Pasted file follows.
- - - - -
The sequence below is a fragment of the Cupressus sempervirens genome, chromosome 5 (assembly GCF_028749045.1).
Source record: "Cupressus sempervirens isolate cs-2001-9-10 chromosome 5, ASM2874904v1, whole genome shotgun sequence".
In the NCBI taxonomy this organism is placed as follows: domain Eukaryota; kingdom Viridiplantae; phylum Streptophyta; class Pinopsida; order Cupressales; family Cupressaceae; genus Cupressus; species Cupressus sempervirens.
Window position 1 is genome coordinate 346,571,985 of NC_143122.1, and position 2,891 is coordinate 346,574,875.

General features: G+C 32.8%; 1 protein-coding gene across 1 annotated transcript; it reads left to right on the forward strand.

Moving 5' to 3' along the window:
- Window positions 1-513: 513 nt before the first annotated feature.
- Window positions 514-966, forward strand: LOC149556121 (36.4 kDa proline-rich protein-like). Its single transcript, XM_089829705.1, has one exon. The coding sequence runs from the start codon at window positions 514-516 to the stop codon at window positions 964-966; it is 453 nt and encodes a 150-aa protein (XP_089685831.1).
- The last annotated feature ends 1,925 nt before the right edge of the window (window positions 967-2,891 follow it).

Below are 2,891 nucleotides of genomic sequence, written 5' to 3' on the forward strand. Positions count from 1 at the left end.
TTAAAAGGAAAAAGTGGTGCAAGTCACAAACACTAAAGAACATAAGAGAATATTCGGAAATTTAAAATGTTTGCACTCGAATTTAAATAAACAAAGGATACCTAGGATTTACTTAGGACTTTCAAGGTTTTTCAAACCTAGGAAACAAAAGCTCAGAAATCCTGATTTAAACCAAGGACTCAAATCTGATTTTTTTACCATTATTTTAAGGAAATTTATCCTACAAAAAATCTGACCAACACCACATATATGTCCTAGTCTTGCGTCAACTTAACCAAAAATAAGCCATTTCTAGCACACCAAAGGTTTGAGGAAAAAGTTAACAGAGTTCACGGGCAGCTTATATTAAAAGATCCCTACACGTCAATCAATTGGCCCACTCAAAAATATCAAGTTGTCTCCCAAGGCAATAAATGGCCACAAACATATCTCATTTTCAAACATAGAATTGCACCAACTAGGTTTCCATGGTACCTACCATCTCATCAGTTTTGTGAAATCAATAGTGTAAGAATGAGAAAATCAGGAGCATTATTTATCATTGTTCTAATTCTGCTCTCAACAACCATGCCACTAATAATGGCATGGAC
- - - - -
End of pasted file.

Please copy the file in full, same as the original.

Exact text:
The sequence below is a fragment of the Cupressus sempervirens genome, chromosome 5 (assembly GCF_028749045.1).
Source record: "Cupressus sempervirens isolate cs-2001-9-10 chromosome 5, ASM2874904v1, whole genome shotgun sequence".
In the NCBI taxonomy this organism is placed as follows: domain Eukaryota; kingdom Viridiplantae; phylum Streptophyta; class Pinopsida; order Cupressales; family Cupressaceae; genus Cupressus; species Cupressus sempervirens.
Window position 1 is genome coordinate 346,571,985 of NC_143122.1, and position 2,891 is coordinate 346,574,875.

General features: G+C 32.8%; 1 protein-coding gene across 1 annotated transcript; it reads left to right on the forward strand.

Moving 5' to 3' along the window:
- Window positions 1-513: 513 nt before the first annotated feature.
- Window positions 514-966, forward strand: LOC149556121 (36.4 kDa proline-rich protein-like). Its single transcript, XM_089829705.1, has one exon. The coding sequence runs from the start codon at window positions 514-516 to the stop codon at window positions 964-966; it is 453 nt and encodes a 150-aa protein (XP_089685831.1).
- The last annotated feature ends 1,925 nt before the right edge of the window (window positions 967-2,891 follow it).

Below are 2,891 nucleotides of genomic sequence, written 5' to 3' on the forward strand. Positions count from 1 at the left end.
TTAAAAGGAAAAAGTGGTGCAAGTCACAAACACTAAAGAACATAAGAGAATATTCGGAAATTTAAAATGTTTGCACTCGAATTTAAATAAACAAAGGATACCTAGGATTTACTTAGGACTTTCAAGGTTTTTCAAACCTAGGAAACAAAAGCTCAGAAATCCTGATTTAAACCAAGGACTCAAATCTGATTTTTTTACCATTATTTTAAGGAAATTTATCCTACAAAAAATCTGACCAACACCACATATATGTCCTAGTCTTGCGTCAACTTAACCAAAAATAAGCCATTTCTAGCACACCAAAGGTTTGAGGAAAAAGTTAACAGAGTTCACGGGCAGCTTATATTAAAAGATCCCTACACGTCAATCAATTGGCCCACTCAAAAATATCAAGTTGTCTCCCAAGGCAATAAATGGCCACAAACATATCTCATTTTCAAACATAGAATTGCACCAACTAGGTTTCCATGGTACCTACCATCTCATCAGTTTTGTGAAATCAATAGTGTAAGAATGAGAAAATCAGGAGCATTATTTATCATTGTTCTAATTCTGCTCTCAACAACCATGCCACTAATAATGGCATGGAC